Friday 17 May 2024

The Tardebigge Myth

The only known photograph of Robert Aickman and Tom Rolt together (Yorkshire Post, 31st August 1948)

Robert Aickman’s primary ambition was always to be an author, but during his lifetime his public profile was that of the co-founder of the Inland Waterways Association, which campaigned for the restoration of the canals of Britain. The IWA’s activities can be judged a success, although Aickman baffled a lot of people by claiming its achievements actually constituted a failure.
He admitted that L.T.C. Rolt was the co-founder of the IWA, but Aickman was often at pains to suggest that he himself had been the prime mover behind the association, and that he undertook by far the largest share of the work, for which he was never properly paid. There is a great deal to be said for this version of events, although such a campaigning organisation may well have been created anyway (pressure was already building), many other people also put in valuable and little-acknowledged work over many years, and there are some who argue that Aickman’s role was sometimes divisive and may have actually held back the IWA. (Also, Aickman’s accounting seems to have been slightly opaque.) However, after several years of hard work, Aickman was the victor in the various battles against the authorities and many of his own enemies within the IWA, and was therefore able to write the history in The River Runs Uphill.
Cressy at Tardebigge (Photo by Hugh McKnight)
In my Biography of Robert Aickman I make a point of questioning the author’s account of his important first meeting with L.T.C. Rolt at Tardebigge, on Rolt’s boat, Cressy, because it seems to me indicative of not just how Aickman tells the story of the IWA, but also the rest of his life. Most autobiographers are centre stage in their work, and they naturally choose how they present their material. We know we are seeing events from their point of view, and with understandable biases, but we like to think they can be trusted.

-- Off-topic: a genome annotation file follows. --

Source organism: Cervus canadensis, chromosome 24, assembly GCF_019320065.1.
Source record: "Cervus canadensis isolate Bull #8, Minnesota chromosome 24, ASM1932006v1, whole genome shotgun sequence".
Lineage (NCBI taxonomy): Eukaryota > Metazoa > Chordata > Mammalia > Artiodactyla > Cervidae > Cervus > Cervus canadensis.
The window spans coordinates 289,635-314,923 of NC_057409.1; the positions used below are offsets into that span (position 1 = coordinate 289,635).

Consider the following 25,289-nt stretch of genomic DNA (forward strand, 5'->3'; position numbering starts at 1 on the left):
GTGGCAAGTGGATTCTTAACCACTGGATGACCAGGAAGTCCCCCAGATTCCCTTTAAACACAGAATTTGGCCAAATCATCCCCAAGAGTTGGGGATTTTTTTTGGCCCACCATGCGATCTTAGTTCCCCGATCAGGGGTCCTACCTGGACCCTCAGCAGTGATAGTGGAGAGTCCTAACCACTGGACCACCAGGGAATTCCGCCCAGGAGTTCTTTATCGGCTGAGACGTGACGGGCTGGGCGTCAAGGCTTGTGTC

A rare photo of Angela Rolt, with Tom behind her.

The problem with Aickman’s account of the meeting at Tardebigge in August 1945 is that he clearly implies that only he and Rolt were there, with Rolt’s wife Angela in a supporting, but mainly decorative role. However, surviving letters in the National Archives suggest that Aickman mythologised his account of their first meeting when he described it in 1968, twenty-three years after the event. The most obvious deviation from the facts is the omission of his wife, Ray, from the account. She was certainly on board Cressy when the two men met for the first time. Admittedly, Aickman may have excised Ray from his account because he had a lifelong detestation of the institution of marriage and did not like admitting that he had wife. He was also horrified when Ray divorced him, leaving their marriage to become a nun (which he might have expected people to consider a judgement on his own failings as a husband, rather than to the attractions of the religious life).

Robert and Ray Aickman

But Aickman also seemed to have left out of the account of the Cressy meeting his friends Howard and Joan Coster. The couple wanted to meet Tom Rolt because they were planning on buying a narrow boat themselves, and were seeking his advice. I was careful how I put this in my Aickman biography because there had been a last-minute change of date for the meeting and I didn’t know for sure if they had been available for the rearranged rendezvous at Tardebigge.